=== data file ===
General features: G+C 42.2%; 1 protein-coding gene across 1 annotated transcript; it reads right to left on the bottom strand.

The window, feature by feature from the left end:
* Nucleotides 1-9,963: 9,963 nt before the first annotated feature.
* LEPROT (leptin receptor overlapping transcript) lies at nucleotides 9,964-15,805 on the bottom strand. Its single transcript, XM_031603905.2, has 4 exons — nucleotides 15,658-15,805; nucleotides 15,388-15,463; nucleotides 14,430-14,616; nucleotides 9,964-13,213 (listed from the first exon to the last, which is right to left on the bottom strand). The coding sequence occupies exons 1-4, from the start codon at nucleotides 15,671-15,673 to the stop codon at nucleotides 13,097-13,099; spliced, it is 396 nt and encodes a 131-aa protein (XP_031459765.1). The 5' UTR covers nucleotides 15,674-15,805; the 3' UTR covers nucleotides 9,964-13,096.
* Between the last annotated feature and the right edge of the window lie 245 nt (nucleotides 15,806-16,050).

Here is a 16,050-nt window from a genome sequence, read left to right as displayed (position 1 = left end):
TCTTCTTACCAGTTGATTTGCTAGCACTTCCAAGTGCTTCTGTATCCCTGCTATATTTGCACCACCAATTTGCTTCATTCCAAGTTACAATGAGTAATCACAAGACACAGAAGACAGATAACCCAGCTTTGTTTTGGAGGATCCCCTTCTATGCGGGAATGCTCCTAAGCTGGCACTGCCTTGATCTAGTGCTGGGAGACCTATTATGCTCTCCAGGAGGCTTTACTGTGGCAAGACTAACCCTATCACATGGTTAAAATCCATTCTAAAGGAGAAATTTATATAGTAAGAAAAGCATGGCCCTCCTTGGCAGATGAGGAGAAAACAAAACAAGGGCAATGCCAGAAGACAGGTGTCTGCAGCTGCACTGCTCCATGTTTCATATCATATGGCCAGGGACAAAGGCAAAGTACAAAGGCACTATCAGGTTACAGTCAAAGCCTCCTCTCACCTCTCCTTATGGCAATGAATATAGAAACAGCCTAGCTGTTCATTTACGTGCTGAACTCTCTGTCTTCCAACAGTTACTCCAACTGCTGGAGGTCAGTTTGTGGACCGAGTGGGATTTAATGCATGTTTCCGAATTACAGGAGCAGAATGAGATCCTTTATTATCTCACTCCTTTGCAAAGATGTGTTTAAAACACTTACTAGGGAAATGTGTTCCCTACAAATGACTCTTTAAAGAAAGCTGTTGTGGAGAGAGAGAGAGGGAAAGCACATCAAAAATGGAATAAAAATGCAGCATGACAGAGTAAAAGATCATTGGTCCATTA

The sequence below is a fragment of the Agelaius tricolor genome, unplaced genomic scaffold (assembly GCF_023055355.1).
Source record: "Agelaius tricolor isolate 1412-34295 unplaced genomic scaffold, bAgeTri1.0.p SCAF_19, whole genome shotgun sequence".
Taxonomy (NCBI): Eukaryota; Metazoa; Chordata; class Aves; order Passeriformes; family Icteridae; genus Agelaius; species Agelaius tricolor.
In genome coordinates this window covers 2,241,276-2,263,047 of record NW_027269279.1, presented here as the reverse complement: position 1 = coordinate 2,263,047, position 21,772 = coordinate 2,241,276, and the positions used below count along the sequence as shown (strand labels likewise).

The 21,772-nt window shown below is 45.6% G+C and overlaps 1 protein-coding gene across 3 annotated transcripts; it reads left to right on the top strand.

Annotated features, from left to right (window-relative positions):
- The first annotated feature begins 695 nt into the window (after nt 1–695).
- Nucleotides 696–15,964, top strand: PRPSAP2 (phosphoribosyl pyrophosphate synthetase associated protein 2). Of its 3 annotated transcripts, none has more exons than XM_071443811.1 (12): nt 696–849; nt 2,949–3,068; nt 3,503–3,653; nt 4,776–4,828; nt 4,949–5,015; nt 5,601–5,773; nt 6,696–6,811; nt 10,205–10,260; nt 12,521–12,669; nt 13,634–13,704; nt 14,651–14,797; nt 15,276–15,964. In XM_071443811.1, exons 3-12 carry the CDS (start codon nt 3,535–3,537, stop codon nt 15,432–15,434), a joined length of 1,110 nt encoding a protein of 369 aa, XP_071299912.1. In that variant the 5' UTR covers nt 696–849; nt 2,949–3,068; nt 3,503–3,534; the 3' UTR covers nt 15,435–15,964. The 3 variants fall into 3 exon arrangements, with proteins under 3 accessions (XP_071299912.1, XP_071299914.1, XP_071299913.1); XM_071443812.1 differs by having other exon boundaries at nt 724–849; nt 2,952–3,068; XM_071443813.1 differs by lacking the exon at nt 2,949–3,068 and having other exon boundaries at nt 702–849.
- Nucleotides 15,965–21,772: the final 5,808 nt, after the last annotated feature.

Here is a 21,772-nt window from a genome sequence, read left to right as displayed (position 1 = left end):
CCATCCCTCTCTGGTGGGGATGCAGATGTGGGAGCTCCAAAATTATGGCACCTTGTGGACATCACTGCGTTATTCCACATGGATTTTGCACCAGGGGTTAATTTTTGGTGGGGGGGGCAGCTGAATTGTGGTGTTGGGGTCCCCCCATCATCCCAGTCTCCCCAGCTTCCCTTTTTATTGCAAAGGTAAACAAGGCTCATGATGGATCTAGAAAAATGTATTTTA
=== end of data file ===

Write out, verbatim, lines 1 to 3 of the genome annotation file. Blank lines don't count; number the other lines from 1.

General features: G+C 42.2%; 1 protein-coding gene across 1 annotated transcript; it reads right to left on the bottom strand.

The window, feature by feature from the left end:
* Nucleotides 1-9,963: 9,963 nt before the first annotated feature.